The number of new and different hostas has exploded over recent decades. One of the early hosta pioneers, Paul Aden author of The Hosta Book, stated that in 1988, "...at least 600 hosta cultivars have been formally registered."

In a 2010 presentation, Mark Zilis, hybridizer, author of three books on hostas and former owner of Q&Z Nursery commented that "...there are now over 8,000 identified types of hostas and around 5,000 hosta cultivars registered with The American Hosta Society." 

Through 2017, the Hosta Registrar reported that 5,859 cultivars have been registered with The American Hosta Society. That is an increase of nearly 10 fold in the number of registered hostas in the past three decades. The total of all named hostas is probably over 12,000.

Of this abundance of cultivars, many, many differ from others in only one minor trait making it difficult (and in some cases impossible) to differentiate between certain sets of cultivars. In fact, unless you are willing to make a lifetime study of hostas like Mark Zilis, most of us will be unable to tell hundreds (perhaps thousands) of hosta varieties apart. So, how do we approach this jumble?

Sounds like a huge number of hostas, but remember that there are reportedly over 70,000 named daylilies!

People who grow hostas seem to fall into one of four categories:

1) Backyard gardeners who use them as part of an overall landscape plan. They need a hosta of a certain size, color or form for a specific spot in their beds or borders.

2) Collectors who grow almost exclusively hostas and are constantly looking for the new and exciting introductions. They may have hundreds or even thousands of cultivars in their gardens.

3) Hybridizers who search for plants to use in their breeding programs. They want to know the traits and lineage of hosta cultivars.

4) A combination of the other three categories.

We hope that Hosta Helper can be of assistance to all four types.

Hostas are the number one selling species of herbaceous perennials. So, there is no question of their popularity in the home landscape where they are used for the beautiful foliage. The key traits under consideration for using hostas in the landscape are mature size and leaf color (including variegation). Beautiful arrangements of hostas and other plants or just hostas alone can be made following basic design criteria for these two traits. For those who want to go the next step, factors such as flower types, leaf texture, corrugation, petiole colors and mound shape can also be included in the decision process.

To help you select hostas for the home landscape, we have included sort pages based on size, basic leaf color and type of variegation for a large number of hostas.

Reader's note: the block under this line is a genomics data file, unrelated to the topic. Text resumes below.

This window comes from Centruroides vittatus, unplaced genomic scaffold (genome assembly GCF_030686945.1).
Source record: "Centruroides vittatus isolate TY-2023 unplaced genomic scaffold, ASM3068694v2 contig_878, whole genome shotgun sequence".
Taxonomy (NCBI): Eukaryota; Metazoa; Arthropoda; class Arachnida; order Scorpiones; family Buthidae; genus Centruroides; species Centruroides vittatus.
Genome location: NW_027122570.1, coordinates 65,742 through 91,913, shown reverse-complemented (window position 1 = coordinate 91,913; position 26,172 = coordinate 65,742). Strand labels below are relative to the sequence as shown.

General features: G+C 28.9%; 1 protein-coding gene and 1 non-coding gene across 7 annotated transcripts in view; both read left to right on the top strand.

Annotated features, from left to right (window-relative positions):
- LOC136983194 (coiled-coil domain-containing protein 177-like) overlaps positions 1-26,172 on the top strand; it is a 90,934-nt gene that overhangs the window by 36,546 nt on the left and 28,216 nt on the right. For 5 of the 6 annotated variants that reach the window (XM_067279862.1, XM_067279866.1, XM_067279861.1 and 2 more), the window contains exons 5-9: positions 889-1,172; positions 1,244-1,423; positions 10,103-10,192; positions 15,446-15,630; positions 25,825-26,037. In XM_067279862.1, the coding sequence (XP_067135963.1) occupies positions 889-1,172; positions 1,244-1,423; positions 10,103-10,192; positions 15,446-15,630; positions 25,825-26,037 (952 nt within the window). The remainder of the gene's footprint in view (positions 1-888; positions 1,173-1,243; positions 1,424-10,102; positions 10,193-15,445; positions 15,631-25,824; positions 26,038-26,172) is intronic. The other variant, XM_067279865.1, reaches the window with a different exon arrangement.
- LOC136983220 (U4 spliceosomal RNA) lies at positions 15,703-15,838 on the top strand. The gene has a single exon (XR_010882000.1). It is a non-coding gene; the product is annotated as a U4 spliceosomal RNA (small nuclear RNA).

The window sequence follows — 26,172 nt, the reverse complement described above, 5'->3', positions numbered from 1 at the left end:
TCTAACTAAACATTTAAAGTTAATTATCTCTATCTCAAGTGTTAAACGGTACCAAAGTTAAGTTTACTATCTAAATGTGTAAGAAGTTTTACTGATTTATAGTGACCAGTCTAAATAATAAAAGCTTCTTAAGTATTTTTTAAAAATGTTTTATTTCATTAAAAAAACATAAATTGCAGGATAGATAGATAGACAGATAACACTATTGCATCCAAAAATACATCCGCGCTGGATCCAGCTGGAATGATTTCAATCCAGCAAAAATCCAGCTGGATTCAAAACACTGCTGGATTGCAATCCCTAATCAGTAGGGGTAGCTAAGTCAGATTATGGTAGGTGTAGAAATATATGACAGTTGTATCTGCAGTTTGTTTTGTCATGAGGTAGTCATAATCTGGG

Many of the people who like to collect hostas are interested in what is available out there in the world which might add to their collection. We have included background information such as the originator, historical information and plants that belong to various named series of hostas. For the fun of it, we also include groupings of hostas based on words included in their name or by categories such as geographical, animal, religion, movies, TV, music and many others.

For the hosta hybridizer, we have tons of information of value. Where available, we include the lineage of the plant including the mother plant of sports, the seed parent and/or the pollen parent. Of course the physical traits of each plant are important in trying to create new plants with certain traits. We also have a large list of hybridizers from the U.S. and other countries that might be useful as a resource.

As we have filtered through tons and tons of information about hosta cultivars, it has become apparent that some of the numbers thrown around are a bit deceptive. For instance, Mark Zilis in his wonderful publication The Hostapedia (2009) discusses around 7,000 named hostas that he has personally observed over 30 years or more. However, this does not mean that you can go to a nursery or online shop and buy that many different hostas.

Actually, many, many of the named plants exist only in the garden of the originator or a few collectors and will never be introduced into the marketplace. Others are under long term evaluation and some of those will end up in the compost bin. Some named cultivars have fallen out of favor and are noted as "not existing" anymore.

Hosta Helper Collection - So far, we have included information on over 12,000 cultivar and species names in our database. This includes both registered and non-registered plants along with duplicate, incorrect or out-dated names. We also include pictures of 3,352 different hostas that we have taken in public and private gardens, nurseries and at 17 National Conventions of The American Hosta Society. You can find our complete listing of pictured and non-pictured hostas in alphabetical order in our Hosta Cultivar Section. 

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